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Fairbanks, Alaska

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Ward Merdes
Ward Merdes
Attorney • (866) 452-3741

What’s “Negligence”? [Hint: It’s Just Being Stupid]

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For the last 20+ years, I’ve been a personal injury attorney in Alaska. My phone rings every day with people who have had bad things happen to them. Nobody wants to call me. They only call me when they must. They call because they got run over by a drunk. They call because their spouse’s plane crashed. They call because their doctor got drunk before their surgery. In every phone call, something ugly happened.

BOTTOM LINE: Nobody calls me because they had a good day. I sometimes feel like a dentist.

Every hard-luck phone call has common threads. Here’s what’s going on in my head, as I listen to these callers:

1. Did somebody do something stupid?;

2. Was the caller actually hurt by the stupidity?; and

3. Does the stupid person have insurance or assets to help the injured caller?

I need all three of these before I can do the caller any good. Let’s examine them in order.

First: "Did somebody do something stupid?" This is called "Negligence." It does NOT mean that the person is bad, or belongs in jail. It simply means that the person did something stupid. [I’m negligent every day … and so are you. Every time we drive 56 in a 55 – every time we don’t pay close attention and slide our cars on ice – every time we don’t act carefully – we are "stupid" and hence "Negligent."]

Second: "Was the caller actually hurt by the stupidity?" Because each of us does stupid things EVERY day, the key is determining whether that stupidity actually hurt the caller. For example, if the other person was driving 90 MPH in a 40 MPH zone, slid sideways and crushed the caller, that would be a pretty obvious causation situation. On the other hand, if the person drove 120 MPH in a 15 MPH school zone, but (thank god) missed all the kids, there was no actual injury. Hence, you can be stupid (negligent) and still get lucky by not hurting anybody. God takes care of some idiots.

Third: "Does the stupid person have insurance or assets to help the injured caller?" This is called the "Deep Pocket" rule. Face it, if there is no insurance or if the stupid person has no assets, he/she most likely won’t be held responsible for their stupidity/negligence. Rush Limbaugh makes fun of the "Deep Pocket" rule. I’m a bit more reserved. Think about it: As an attorney, would I be doing my client (the injured caller) a bit of good if I suggested that he/she jump head-first into hiring me for a claim and lawsuit, if I knew the stupid person had no insurance and no assets? What kind of fool attorney would suggest to an injured person that he/she spend enormous time/effort fighting a battle like that? I only fight where I have some chance of helping my client with medical bills, lost wages, and pain/suffering.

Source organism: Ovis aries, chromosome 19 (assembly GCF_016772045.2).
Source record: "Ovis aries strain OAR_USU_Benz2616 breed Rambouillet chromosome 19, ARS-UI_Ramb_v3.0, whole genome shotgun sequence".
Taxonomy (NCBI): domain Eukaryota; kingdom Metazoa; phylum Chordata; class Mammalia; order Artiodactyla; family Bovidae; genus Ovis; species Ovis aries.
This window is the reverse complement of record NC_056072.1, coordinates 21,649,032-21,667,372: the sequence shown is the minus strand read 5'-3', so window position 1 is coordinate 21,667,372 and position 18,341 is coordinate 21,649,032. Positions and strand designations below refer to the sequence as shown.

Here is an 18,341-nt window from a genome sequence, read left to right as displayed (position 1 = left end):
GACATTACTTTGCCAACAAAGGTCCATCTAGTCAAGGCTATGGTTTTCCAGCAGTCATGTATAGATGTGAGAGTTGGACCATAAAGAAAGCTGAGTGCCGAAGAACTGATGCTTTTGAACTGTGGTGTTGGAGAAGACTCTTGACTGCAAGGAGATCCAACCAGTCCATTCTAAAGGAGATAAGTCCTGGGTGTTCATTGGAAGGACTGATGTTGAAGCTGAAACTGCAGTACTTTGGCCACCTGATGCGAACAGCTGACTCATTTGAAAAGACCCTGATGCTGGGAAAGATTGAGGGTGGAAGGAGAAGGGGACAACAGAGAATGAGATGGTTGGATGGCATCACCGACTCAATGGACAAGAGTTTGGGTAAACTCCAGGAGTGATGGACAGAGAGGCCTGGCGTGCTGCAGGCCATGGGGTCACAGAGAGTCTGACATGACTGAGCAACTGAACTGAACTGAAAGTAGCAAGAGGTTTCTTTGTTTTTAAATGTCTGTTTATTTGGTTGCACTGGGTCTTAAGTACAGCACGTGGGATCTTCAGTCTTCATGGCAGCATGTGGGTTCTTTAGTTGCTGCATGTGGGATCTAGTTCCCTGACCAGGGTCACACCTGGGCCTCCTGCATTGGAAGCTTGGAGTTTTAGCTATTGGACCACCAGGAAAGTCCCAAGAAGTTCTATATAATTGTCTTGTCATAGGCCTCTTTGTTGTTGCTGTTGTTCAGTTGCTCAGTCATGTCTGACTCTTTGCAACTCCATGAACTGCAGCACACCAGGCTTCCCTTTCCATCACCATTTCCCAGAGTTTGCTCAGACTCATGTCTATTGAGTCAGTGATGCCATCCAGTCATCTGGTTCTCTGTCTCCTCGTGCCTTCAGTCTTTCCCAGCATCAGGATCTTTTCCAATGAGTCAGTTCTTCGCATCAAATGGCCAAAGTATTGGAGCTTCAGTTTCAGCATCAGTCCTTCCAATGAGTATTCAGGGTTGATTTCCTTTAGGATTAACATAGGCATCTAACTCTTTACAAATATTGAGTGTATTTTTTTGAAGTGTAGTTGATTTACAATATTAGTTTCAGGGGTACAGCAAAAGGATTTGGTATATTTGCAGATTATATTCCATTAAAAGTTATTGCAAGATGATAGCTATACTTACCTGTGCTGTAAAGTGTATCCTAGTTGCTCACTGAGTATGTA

Of course, it’s more complicated than this, but the nut of a good personal injury attorney’s analysis is set forth above. I hope this helps. For more information, go to www.SlowDownAlaska.org where I explain this, again. Actually, I hope you never need to call a personal injury attorney. But if you do – read this carefully.

I also hope that this short blog stops the few folks who call me wanting "money because I was hurt in an accident" – only to discover that they (themselves) drunkenly ran their car into a tree and hurt themselves.

Seriously. YOU ONLY HAVE A CLAIM IF SOMEBODY ELSE’S STUPIDITY HURT YOU. That’s how the civil justices system works. Our goal is to hold stupid people accountable for their stupidity. If we hold stupid people accountable – making them pay for every dollar of every problem they cause, maybe stupid people will smarten up a bit. Maybe they will slow down and stop drinking/driving. Maybe you will make it home alive.

The civil justice system works. It is sometimes slow and difficult, but it works. Think about it before you buy any more of Limbaugh’s hogwash about “Deep Pockets” and "The System is Broken." It’s not.